Knowledge, Attitude, and Behavior: How to ask the Right Questions
Surveys are crucial to collect data and understand the people you are working with. Writing and asking the right type of question is vital to gather the best results. Phrasing is so important when it comes to data collection. There are three main types of questions and each are useful and necessary to create the most robust survey possible. By breaking down each category, you will learn how to write the best questionnaire. So, let’s get started.
First up, knowledge! Knowledge questions aim to decipher an individual’s understanding and perception of a topic. These questions are usually simple questions that help you understand the baseline knowledge that respondents have on a topic. Knowledge questions assess and locate the areas where education exists and guide you towards areas that may need more attention.
Here is an example of a knowledge question, let’s pretend we are surveying a population about John Oliver: Do you think John Oliver is the host of Last Week Tonight? Yes/No/Unsure.
This question addresses the knowledge that respondents have of a topic and based on the answers, you would know whether or not you needed to focus time on education for this topic.
Next up, Attitude! Attitude questions look to find an individual’s position on a topic. We can’t directly observe someone’s attitude towards an issue like we can with a behavior, so it is necessary to frame questions to determine positions. These questions help determine reactions towards a stimulus. These questions literally ask respondents how they would hypothetically react to a situation. By giving hypotheticals you are able to gauge their attitudes and opinions toward a subject.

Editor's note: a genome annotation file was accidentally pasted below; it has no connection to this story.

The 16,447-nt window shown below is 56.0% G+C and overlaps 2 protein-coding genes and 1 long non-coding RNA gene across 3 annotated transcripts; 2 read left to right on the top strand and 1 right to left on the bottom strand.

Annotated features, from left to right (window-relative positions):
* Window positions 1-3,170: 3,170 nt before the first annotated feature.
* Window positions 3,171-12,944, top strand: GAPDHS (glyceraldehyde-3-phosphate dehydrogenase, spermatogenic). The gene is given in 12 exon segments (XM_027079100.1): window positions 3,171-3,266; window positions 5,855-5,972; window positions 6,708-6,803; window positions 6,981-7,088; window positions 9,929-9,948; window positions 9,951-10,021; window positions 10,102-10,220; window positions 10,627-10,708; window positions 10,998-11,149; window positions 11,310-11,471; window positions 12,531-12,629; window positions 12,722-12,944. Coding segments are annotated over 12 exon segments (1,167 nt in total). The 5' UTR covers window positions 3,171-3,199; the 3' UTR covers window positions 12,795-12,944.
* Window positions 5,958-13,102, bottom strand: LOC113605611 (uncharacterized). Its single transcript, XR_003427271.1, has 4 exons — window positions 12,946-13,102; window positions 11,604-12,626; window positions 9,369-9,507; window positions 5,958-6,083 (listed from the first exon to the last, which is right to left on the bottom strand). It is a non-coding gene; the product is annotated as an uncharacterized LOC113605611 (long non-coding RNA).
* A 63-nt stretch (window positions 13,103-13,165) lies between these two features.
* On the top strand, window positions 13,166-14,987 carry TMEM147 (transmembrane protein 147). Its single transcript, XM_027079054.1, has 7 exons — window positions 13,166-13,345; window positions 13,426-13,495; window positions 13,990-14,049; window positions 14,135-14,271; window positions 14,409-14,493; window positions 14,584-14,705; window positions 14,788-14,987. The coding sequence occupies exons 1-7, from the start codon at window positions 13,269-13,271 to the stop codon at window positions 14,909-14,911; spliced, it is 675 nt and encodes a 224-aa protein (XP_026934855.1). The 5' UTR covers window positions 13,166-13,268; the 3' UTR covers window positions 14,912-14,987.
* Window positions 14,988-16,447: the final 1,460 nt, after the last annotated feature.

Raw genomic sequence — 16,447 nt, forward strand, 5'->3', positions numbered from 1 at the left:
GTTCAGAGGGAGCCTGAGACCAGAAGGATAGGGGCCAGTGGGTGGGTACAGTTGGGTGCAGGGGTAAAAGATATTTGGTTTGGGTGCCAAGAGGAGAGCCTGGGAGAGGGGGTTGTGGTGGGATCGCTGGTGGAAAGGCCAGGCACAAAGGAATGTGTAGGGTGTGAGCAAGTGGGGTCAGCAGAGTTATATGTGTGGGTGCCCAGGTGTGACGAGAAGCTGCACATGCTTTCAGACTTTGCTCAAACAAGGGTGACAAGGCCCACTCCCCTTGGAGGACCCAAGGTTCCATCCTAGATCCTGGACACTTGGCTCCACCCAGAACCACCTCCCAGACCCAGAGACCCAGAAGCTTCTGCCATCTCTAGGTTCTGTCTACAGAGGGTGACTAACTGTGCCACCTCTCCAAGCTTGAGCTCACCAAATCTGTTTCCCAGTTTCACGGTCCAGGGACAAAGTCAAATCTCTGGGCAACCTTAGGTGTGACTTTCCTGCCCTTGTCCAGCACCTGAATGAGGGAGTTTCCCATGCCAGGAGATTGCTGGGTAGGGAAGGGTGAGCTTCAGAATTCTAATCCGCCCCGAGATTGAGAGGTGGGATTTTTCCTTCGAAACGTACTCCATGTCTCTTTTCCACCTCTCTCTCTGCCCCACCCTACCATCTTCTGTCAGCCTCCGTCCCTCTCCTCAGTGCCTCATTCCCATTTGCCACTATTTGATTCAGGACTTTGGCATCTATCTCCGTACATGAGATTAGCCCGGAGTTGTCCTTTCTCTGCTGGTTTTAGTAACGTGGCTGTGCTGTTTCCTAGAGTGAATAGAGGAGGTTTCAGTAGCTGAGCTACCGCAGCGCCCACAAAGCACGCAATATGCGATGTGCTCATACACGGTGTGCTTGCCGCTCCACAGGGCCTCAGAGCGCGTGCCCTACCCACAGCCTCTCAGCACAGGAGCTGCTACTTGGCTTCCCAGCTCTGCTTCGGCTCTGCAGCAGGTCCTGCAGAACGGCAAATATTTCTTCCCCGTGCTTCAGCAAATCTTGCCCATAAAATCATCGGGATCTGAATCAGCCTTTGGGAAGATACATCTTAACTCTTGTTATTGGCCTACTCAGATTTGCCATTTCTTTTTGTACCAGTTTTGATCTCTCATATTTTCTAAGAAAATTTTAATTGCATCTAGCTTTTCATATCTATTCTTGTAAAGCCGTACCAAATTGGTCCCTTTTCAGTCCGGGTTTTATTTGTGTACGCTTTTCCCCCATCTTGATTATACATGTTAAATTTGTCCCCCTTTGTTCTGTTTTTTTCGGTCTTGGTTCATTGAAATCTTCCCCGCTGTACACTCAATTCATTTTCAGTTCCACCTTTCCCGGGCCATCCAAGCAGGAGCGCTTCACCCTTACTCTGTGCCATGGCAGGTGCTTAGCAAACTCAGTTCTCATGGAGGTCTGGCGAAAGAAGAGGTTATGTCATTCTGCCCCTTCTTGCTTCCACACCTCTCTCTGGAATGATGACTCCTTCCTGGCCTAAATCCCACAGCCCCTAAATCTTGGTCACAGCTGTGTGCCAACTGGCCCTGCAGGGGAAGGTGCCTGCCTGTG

For Example: If you think John Oliver is funny and you met him, what would you do? Tell all of your friends/ Shake his hand/ Cry because you are star struck/ Nothing…he’s not funny.
3. Behavior (or Practice)
Last but certainly not least, we have behavior questions! These questions are similar to attitude questions but instead of asking about a position or opinion, these questions ask about concrete experiences. Behavior questions inquire about direct actions that have taken place and how individuals handle them.
For Example: After shaking John Oliver’s hand did you wash it? Yes/No
By utilizing knowledge, attitude, and behavior questions you can write an effective questionnaire that will help you gain the most representative dataset. Using the right language encourages the type of answer you are looking. On the topic of language: keep it neutral. While you want your question to get an answer, you don’t want to impose any bias through the question and alter the way someone responds.
Additionally, it is important to groups questions into themed clusters. Jumping around from topic to topic makes for a confusing and annoying survey. By asking all three types of questions for a topic you can ask the respondent how much they know, how they feel, and have they act about a topic. It’s best to balance questions about knowledge, attitude, and behavior in the most even way. With a good balance and neutral questions you will undoubtedly produce a top notch survey.
Claire Sears is the Data Analytics Intern here at Mockingbird. She is a senior at Occidental College double majoring in Economics and Urban/Environmental Policy with a passion for data. Originally from Claremont CA, Claire rides horses and goes to concerts in her free time.